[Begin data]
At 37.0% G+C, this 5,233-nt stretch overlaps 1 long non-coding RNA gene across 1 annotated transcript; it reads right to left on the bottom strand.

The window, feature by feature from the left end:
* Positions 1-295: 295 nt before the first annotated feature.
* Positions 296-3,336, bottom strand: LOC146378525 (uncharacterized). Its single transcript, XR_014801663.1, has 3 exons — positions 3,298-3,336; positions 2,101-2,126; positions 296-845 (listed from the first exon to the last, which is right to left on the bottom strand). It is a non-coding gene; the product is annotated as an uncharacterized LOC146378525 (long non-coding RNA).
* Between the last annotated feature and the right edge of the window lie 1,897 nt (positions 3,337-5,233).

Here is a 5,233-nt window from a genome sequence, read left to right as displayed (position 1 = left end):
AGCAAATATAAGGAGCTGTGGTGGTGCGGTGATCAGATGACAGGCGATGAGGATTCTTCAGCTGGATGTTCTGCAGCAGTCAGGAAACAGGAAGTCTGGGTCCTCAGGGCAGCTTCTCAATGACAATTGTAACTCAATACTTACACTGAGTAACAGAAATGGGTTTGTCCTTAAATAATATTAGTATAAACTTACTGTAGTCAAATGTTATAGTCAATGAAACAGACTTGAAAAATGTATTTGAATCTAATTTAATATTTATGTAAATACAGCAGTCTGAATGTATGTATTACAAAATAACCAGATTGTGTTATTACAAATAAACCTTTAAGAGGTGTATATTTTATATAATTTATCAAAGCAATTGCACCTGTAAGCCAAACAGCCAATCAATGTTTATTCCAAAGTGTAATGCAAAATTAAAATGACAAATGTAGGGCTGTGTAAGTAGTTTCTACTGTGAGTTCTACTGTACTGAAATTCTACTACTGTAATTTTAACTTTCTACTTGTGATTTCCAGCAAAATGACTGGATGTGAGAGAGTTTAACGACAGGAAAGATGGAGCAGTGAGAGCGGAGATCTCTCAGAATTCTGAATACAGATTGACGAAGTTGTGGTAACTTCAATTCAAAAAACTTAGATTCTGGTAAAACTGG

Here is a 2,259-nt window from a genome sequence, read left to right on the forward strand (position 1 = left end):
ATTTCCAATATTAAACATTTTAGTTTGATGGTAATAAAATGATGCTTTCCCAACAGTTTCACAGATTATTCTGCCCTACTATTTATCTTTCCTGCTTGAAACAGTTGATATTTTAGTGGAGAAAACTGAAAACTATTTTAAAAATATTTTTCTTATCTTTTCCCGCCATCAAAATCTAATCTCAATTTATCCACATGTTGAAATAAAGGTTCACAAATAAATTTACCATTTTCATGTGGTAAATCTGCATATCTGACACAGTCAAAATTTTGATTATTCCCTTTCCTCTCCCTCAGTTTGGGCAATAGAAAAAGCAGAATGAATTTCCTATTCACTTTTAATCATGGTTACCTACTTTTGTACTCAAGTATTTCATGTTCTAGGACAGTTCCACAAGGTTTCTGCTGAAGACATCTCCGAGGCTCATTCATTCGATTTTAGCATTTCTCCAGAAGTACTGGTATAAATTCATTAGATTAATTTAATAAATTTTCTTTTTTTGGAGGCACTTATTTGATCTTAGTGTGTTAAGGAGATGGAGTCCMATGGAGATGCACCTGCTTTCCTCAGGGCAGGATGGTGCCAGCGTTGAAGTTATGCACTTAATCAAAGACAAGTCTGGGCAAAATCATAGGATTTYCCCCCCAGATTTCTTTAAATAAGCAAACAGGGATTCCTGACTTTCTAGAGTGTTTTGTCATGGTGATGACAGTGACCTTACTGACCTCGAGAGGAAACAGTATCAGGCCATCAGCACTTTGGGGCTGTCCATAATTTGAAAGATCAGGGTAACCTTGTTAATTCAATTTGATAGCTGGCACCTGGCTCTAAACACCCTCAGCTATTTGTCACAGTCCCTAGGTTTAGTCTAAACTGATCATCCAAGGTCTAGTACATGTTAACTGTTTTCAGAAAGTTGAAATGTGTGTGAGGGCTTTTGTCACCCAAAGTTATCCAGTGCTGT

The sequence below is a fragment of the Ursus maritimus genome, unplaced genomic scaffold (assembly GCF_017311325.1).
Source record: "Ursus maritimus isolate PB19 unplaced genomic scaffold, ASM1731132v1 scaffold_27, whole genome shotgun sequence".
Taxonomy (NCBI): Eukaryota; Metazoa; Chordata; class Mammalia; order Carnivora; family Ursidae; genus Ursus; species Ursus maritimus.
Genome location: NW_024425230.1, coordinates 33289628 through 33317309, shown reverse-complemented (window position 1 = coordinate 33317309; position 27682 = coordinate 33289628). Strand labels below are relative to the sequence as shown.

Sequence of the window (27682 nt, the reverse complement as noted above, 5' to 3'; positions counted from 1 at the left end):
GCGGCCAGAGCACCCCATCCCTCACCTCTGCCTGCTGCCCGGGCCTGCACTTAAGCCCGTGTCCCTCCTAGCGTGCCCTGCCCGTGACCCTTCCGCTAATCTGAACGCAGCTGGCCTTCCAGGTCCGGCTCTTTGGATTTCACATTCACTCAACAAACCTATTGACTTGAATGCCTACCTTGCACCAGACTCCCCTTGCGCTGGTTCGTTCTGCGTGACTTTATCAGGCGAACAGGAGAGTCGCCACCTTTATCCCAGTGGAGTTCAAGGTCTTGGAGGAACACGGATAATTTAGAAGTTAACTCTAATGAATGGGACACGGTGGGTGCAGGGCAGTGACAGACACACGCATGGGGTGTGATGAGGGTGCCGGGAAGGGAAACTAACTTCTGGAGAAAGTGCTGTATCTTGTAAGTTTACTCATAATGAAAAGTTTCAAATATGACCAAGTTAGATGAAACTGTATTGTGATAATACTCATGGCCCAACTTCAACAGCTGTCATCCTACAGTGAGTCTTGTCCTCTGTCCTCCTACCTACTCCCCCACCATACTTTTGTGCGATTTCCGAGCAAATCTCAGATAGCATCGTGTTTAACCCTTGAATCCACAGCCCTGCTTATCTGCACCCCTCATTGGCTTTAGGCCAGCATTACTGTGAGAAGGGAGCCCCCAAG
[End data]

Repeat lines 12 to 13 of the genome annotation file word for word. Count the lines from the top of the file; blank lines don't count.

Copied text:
Taxonomy (NCBI): Eukaryota; Metazoa; Chordata; class Mammalia; order Carnivora; family Ursidae; genus Ursus; species Ursus maritimus.
Genome location: NW_024425230.1, coordinates 33289628 through 33317309, shown reverse-complemented (window position 1 = coordinate 33317309; position 27682 = coordinate 33289628). Strand labels below are relative to the sequence as shown.